I found wild ginger (Asarum spp.) in the woods entirely by accident. The leaves remind me of violet, only more so – heart-shaped, but more so; shiny, but more so; green but more so.  The rhizomes smell like earth and faintly of Zingiber officinale, or “real” ginger like you would buy in the store. (The two plants are unrelated except by name.) The flavor is mild enough you can munch directly on the rhizomes… after washing them, of course!

Wild Ginger (Asarum spp.)

Wild Ginger (Asarum spp.)

Dead white stalks, talk despite being bent and broken, indicate where last year’s pokeweed (Phytolacca americana) stood.  Since asparagus was peeking up through the dirt in my garden, I wondered if pokeweed shoots might follow a similar timetable? Indeed, at the base of the dead stalks I found signs of life. I haven’t decided yet how – or even if – I will try pokeweed this year…this is one of those plants where timing makes all the difference between tasty and toxic. Stay tuned for future posts!

Pokeweed (Phytolacca americana)

Pokeweed (Phytolacca americana)

Under the forest cover, mayapple (Podophyllum peltatum) plants blanketed the ground. This one even had a budding flower. Mayapples are my tragic foraging story of 2017. I had located them in the spring (just like this year!) but when I returned to harvest the fruits the plants had completely disappeared – maybe due to spraying, or being choked out by wine berries, roses and other plants which dwarf the tiny mayapples. This is another plant which straddles the line between life and death for humans; all parts are poisonous except the completely ripe fruit. (And some sources advise they can still be poisonous if consumed in large quantities.)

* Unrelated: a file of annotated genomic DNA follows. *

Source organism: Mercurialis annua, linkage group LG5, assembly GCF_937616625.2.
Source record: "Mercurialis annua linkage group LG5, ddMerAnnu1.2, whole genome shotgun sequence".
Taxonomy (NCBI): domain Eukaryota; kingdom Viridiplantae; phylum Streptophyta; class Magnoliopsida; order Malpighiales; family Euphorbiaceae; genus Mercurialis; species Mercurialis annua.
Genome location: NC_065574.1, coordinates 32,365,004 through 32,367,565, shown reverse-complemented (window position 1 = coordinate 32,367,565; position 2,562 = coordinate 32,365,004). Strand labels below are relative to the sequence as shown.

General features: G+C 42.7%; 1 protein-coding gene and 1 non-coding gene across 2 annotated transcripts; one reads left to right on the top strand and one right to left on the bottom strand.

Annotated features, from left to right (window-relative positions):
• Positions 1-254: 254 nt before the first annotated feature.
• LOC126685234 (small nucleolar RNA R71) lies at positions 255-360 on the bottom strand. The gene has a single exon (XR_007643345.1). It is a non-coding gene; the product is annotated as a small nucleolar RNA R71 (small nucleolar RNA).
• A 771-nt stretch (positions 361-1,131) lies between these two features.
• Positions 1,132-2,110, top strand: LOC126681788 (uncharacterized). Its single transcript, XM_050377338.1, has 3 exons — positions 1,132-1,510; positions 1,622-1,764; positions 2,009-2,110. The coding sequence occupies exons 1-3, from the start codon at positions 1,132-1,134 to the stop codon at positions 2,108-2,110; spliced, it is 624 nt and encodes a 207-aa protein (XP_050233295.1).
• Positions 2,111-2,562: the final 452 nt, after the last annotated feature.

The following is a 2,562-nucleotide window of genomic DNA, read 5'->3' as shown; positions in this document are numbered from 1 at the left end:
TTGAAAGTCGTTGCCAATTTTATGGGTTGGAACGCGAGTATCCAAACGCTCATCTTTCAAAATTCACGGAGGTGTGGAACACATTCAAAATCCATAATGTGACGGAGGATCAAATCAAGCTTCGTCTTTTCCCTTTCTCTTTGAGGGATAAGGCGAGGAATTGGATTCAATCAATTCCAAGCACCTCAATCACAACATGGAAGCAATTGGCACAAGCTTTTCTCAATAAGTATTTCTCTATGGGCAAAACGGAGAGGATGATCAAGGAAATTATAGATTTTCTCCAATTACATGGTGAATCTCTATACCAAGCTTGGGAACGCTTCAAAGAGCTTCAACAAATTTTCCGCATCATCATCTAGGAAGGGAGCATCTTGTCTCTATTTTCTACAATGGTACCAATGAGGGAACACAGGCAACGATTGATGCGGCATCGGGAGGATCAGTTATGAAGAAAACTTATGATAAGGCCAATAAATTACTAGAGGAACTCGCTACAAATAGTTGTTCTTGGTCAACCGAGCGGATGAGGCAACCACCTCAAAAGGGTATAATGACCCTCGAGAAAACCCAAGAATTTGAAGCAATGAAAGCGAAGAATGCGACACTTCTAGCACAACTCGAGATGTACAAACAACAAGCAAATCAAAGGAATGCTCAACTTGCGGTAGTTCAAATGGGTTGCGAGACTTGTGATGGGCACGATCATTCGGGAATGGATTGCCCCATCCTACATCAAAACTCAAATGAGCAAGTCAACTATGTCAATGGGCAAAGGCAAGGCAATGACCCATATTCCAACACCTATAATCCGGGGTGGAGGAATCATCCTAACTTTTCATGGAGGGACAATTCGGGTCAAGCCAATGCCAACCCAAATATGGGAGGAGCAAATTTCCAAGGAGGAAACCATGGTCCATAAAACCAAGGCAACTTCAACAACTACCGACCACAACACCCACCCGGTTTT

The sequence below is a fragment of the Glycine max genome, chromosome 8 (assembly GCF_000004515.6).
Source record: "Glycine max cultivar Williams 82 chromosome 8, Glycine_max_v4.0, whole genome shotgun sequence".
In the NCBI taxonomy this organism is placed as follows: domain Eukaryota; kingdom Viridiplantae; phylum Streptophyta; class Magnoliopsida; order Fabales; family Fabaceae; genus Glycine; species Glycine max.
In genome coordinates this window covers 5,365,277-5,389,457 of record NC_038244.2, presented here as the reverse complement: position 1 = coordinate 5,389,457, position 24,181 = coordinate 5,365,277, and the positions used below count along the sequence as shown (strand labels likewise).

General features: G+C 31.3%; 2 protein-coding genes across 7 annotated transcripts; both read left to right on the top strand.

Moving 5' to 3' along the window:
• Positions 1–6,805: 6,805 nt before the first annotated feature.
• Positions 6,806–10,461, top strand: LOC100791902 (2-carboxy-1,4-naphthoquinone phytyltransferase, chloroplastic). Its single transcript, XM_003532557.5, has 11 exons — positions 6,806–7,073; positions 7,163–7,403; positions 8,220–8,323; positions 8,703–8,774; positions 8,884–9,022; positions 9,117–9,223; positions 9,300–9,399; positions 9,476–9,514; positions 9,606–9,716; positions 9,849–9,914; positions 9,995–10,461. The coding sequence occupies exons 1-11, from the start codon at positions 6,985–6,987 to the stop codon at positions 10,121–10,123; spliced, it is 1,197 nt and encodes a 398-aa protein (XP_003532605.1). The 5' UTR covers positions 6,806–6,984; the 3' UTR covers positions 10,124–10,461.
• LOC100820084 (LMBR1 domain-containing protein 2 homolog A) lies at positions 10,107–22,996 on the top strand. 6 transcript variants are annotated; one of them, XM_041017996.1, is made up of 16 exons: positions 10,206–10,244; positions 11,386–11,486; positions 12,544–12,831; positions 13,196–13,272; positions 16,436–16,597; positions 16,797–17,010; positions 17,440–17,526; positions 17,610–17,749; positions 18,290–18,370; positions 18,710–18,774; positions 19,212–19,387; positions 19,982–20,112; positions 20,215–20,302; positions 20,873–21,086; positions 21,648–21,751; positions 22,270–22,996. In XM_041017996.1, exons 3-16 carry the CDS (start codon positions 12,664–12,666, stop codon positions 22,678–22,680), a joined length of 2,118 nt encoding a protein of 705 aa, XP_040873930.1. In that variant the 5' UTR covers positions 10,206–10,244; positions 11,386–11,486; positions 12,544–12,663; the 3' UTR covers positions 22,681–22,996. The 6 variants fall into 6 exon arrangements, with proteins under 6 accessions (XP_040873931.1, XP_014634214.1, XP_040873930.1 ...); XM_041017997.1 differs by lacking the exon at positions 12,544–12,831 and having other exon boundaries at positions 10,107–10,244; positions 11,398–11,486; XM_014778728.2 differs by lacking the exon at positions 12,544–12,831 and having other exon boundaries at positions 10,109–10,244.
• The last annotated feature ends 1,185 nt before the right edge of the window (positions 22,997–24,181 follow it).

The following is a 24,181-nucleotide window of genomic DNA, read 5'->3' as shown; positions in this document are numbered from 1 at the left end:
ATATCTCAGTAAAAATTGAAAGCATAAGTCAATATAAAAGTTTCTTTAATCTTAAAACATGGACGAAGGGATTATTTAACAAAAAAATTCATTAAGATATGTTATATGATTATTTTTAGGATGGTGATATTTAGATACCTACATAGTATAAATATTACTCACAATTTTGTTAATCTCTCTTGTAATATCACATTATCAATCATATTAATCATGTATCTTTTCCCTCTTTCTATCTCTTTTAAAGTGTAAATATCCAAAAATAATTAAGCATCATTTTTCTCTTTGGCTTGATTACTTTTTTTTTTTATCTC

Mayapple (Podophyllum peltatum)

Mayapple (Podophyllum peltatum)

Last but not least – I found several patches of spring beauty (Claytonia virginica) large enough I knew that harvesting a few for their corms would not endanger the local population. The corms are tiny – this picture shows a closeup of about 1/3 cup – and so much work to find and dig that I probably won’t bother again. Once cleaned and trimmed of roots, I steamed them in the microwave for 3 minutes and coated with butter. They tasted like teensy tiny potatoes (they are also known as “fairy spuds”) except sweeter. I meant to photograph the handful of cooked corms, but they were devoured before I had the chance!

Spring Beauty (Claytonia virginica) Corms

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Backyard Summer Salad

Summer time and the eating is easy! The more I learn, the more I am amazed just how many wild edibles are available even in one’s own backyard. The photo below shows the variety of greens I could collect one August day to make a salad for lunch, with goat cheese, walnuts and raspberry vinaigrette dressing. The smallest/youngest leaves are the most tender and best for consuming raw. Remember, before you forage – have 100% identification (no even the picture below does not “count”), and know the environment (pesticides, pollution, laws, etc.).


Summer Backyard Salad Greens. (Photo used with permission of



Upstanding Adventures

Or adventures in standing up, as the case may be!

I am experimenting with a standing desk at work, to see if it really warrants all the hype.

Seriously. I think standing while working, rather than sitting, may be the most overhyped office trend of the decade.